Victoria Shaw’s regular workday ends at 7 each morning when she arrives home in North Orange from the night shift at her workplace in Athol. On the Friday before Christmas 2009, she capped her daily commute by heading to Greenfield to sign the deed for a land protection deal to conserve 104 acres of her land, including an extremely rare wetland in Winchendon.
The conservation agreement, coordinated by Mount Grace Land Conservation Trust with the help of a loan from The Conservation Fund, an Arlington Virginia based foundation, will result in the land being bought by the Massachusetts Department of Fish and Game next year.
The agreement protects two separate tracts of land. The first is a 23-acre parcel in Royalston entirely within the Millers River Wildlife Management Area, which includes the headwaters of Rich Brook, a tributary to the Millers River. The second, 81 acres in Winchendon, contains an exemplary northern Atlantic white cedar swamp, one of only two known occurences of that natural community type in Massachusetts.
Victoria Shaw, who has owned the land since the 1970s, always insisted in keeping the cedars standing, turning down several offers for the property as a whole. “People would come around with plans to buy it,” said Shaw, “the town told them they could put in a road, cut the trees, and put up all kinds of houses, but I said those trees have been around for a long time. They deserve to stay.”
There are four varieties of Atlantic white cedar swamps in the state. Massachusetts classifies all of them as imperiled and as priorities for protection due to their unique plant cover and rarity. Northern Atlantic white cedar swamps, which thrive at higher elevations and contain black spruce, tamarack, and other distinctive plant species, are the rarest in the state. This particular cedar swamp is part of a larger wetland complex that meanders through much of the Shaw land and eventually drains to Sunset Lake and the Naukeag Lakes in Ashburnham.
Atlantic white cedar were extensively cut after European settlement and are still under pressure today due to land clearing for development. Selective cutting of white cedar also threatens white cedar swamps, since hardwoods like red maple can outcompete and replace the cedar. “Atlantic white cedar swamps in general are rare in Massachusetts,” said Mount Grace Conservation Director David Graham Wolf, “but this particular stand, which is a northern variety, is one of only two in the state. What’s even more unusual is that I found no evidence of past timber harvesting in this stand, and it exhibits a number of old growth characteristics. I’ll be taking core samples in the new year to be sure, but right now I estimate the stand to be 200-250 years old, which makes this spot an incredible find.” A 1990 statewide inventory of Atlantic white cedar found no existing old growth stands at all. The Winchendon site, if confirmed, would be the only old growth stand of these trees in Massachusetts.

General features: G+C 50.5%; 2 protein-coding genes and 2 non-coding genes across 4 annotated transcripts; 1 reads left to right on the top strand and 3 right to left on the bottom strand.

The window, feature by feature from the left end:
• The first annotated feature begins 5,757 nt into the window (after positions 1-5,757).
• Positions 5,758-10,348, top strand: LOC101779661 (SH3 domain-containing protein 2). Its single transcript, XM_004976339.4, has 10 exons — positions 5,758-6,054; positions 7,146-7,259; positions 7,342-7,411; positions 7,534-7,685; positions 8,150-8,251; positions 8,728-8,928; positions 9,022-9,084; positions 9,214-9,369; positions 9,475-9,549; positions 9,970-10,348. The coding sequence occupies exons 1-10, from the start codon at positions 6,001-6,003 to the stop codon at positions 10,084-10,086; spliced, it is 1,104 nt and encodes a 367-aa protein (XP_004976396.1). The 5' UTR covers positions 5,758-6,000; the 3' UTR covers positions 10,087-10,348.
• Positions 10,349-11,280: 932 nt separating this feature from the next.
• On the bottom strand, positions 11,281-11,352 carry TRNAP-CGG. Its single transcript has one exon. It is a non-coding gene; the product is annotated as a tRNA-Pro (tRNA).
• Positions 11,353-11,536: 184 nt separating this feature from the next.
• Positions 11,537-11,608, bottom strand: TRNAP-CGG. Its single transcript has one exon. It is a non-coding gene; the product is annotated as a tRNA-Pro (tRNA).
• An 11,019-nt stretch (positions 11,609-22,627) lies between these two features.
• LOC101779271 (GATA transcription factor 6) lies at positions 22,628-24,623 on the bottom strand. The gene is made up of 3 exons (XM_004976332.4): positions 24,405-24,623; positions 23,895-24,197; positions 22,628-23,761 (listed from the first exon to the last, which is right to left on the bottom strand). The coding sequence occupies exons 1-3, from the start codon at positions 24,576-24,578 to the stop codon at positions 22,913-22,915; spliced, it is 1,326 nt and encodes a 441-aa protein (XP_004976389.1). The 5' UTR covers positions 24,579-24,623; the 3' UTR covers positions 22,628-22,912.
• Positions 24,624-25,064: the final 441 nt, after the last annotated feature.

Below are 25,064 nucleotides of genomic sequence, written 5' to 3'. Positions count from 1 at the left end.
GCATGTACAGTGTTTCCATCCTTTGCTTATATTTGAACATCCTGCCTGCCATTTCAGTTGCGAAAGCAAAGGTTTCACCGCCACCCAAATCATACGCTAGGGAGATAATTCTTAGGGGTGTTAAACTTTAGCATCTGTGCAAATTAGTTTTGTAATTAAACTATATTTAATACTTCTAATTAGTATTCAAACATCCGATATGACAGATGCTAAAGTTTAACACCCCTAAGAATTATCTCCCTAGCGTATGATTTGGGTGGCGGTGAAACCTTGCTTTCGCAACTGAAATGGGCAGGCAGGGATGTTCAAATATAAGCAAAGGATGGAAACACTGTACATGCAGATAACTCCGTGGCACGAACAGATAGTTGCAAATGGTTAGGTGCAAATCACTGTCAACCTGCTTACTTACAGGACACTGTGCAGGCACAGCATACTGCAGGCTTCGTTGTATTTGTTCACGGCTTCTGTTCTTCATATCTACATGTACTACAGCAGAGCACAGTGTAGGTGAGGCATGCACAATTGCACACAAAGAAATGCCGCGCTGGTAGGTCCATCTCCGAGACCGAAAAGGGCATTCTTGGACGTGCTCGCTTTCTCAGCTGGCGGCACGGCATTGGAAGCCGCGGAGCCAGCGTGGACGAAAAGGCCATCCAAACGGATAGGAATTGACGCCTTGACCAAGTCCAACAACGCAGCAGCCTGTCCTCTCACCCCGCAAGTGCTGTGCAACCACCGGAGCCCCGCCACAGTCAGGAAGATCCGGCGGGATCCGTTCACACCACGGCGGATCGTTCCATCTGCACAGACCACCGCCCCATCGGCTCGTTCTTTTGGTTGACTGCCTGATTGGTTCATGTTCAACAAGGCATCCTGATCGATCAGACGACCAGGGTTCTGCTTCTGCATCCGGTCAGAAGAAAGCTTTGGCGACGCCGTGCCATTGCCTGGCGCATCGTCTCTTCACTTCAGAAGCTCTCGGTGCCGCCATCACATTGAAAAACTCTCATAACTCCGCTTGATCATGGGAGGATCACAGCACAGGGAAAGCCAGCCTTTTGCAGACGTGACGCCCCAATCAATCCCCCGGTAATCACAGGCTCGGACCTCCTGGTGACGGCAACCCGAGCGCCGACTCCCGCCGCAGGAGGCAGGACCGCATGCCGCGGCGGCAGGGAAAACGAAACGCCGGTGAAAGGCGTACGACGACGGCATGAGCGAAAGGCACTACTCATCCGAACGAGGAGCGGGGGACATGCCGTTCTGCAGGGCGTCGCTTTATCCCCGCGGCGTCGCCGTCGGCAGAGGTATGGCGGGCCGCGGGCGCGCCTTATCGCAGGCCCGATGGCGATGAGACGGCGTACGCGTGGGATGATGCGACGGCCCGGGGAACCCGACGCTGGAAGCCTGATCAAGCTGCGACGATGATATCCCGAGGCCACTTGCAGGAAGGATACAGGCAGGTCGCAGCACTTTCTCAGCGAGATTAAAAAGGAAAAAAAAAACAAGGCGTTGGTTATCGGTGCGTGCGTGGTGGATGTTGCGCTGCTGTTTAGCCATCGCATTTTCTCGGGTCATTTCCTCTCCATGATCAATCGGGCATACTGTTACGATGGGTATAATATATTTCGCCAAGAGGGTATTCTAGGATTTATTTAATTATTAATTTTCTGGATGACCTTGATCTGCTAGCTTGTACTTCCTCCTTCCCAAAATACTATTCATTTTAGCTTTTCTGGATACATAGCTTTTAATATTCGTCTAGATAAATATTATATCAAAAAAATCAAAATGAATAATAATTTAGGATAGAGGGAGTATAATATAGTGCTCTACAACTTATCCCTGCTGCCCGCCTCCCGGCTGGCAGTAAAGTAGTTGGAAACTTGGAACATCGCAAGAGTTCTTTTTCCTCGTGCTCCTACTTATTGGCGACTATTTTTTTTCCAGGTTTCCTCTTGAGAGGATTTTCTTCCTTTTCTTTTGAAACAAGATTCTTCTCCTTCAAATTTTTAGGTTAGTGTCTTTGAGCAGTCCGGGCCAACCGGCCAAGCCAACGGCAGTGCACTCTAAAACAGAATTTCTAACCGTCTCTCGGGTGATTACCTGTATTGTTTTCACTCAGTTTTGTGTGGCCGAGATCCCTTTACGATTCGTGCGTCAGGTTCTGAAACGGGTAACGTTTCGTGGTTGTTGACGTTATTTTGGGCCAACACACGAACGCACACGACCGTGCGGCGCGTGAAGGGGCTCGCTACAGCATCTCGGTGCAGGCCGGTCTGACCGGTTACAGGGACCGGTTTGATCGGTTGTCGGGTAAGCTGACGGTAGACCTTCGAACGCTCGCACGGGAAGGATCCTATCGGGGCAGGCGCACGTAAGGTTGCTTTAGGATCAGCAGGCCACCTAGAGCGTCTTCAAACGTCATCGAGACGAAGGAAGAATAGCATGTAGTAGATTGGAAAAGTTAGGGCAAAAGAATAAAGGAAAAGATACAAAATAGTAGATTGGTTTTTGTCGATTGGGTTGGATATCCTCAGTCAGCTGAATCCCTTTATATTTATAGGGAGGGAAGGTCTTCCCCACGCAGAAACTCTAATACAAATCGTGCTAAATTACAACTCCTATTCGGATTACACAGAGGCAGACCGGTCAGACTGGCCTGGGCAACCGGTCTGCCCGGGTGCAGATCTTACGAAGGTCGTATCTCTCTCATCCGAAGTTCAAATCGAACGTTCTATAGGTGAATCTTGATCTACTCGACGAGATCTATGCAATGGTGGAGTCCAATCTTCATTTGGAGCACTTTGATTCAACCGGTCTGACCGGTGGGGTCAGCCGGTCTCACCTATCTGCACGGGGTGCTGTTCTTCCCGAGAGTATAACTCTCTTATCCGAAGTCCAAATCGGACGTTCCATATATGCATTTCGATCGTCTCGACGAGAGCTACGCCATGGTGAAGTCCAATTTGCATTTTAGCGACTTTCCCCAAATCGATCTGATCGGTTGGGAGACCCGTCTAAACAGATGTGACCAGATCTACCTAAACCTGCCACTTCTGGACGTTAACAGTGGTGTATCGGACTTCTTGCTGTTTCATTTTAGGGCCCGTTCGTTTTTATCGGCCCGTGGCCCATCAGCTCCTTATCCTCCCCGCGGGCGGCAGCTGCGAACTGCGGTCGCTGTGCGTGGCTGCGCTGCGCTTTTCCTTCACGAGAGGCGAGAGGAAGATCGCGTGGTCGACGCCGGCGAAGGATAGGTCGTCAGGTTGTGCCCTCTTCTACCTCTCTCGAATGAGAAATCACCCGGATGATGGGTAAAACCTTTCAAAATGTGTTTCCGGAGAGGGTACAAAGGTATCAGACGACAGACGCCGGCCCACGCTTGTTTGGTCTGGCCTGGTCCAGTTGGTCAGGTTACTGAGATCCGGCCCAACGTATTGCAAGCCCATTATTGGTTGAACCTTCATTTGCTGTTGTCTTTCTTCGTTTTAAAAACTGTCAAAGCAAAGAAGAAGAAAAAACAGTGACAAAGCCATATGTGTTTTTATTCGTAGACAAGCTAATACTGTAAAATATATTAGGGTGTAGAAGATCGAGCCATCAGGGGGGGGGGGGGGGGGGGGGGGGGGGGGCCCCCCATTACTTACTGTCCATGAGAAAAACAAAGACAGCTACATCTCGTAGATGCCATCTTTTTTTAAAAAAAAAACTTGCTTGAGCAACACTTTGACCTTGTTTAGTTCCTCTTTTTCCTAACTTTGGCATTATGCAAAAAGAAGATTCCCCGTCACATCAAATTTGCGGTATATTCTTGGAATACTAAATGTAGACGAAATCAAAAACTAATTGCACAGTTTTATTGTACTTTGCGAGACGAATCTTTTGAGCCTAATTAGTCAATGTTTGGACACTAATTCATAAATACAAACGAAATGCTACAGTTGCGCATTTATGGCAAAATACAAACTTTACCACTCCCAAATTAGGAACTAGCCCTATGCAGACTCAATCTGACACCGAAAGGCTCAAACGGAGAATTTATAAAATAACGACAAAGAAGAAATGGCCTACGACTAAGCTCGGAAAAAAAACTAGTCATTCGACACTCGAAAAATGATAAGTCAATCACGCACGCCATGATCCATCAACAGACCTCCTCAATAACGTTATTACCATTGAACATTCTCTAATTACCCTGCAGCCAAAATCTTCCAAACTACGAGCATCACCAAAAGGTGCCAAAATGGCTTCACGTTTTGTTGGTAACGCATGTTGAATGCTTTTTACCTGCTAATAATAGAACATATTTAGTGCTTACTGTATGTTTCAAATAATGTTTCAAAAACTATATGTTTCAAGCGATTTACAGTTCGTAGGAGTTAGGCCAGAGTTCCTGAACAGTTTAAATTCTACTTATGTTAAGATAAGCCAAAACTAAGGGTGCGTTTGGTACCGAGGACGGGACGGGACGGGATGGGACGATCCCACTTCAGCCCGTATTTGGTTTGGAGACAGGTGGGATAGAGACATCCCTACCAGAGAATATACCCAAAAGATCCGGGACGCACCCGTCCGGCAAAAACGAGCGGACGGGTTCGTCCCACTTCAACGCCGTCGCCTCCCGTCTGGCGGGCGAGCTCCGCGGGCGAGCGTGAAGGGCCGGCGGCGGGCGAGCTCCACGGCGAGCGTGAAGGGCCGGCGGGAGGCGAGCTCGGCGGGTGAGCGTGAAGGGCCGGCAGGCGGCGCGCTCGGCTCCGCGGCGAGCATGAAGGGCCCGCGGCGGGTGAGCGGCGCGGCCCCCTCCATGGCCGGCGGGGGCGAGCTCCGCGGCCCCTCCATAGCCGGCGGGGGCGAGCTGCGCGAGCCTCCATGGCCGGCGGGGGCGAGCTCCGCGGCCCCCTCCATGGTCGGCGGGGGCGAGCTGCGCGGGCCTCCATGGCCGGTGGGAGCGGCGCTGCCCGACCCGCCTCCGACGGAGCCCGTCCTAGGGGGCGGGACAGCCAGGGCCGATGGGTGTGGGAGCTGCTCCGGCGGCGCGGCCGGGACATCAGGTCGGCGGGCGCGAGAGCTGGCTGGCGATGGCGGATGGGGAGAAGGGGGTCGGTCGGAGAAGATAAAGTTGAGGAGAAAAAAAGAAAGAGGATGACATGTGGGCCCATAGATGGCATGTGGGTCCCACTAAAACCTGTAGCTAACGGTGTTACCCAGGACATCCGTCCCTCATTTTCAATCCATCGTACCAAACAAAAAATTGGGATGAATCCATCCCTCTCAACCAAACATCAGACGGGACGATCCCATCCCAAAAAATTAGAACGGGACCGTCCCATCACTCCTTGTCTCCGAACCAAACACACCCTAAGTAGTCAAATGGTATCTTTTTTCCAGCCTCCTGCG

In October, after being contacted by Mount Grace and meeting with the owner, the Department of Fish and Game offered to purchase and protect the land, but budget constraints prevent them from funding the acquisition this year. With Victoria Shaw hoping to complete the sale by Christmas, Mount Grace agreed to pre-acquire the two parcels and re-sell them to the state next fiscal year. The sale’s closing brings a new degree of protection to a fragile and extraordinary place that survived into the 21st century largely due to the landowner’s goodwill and personal land stewardship ethic. “In Massachussets rare natural communities are not protected by law,” added Wolf, “so we were very lucky to be working with a landowner who understood the value of this unique spot.”
Victoria Shaw and Mount Grace President Mary Williamson look over the conservation agreement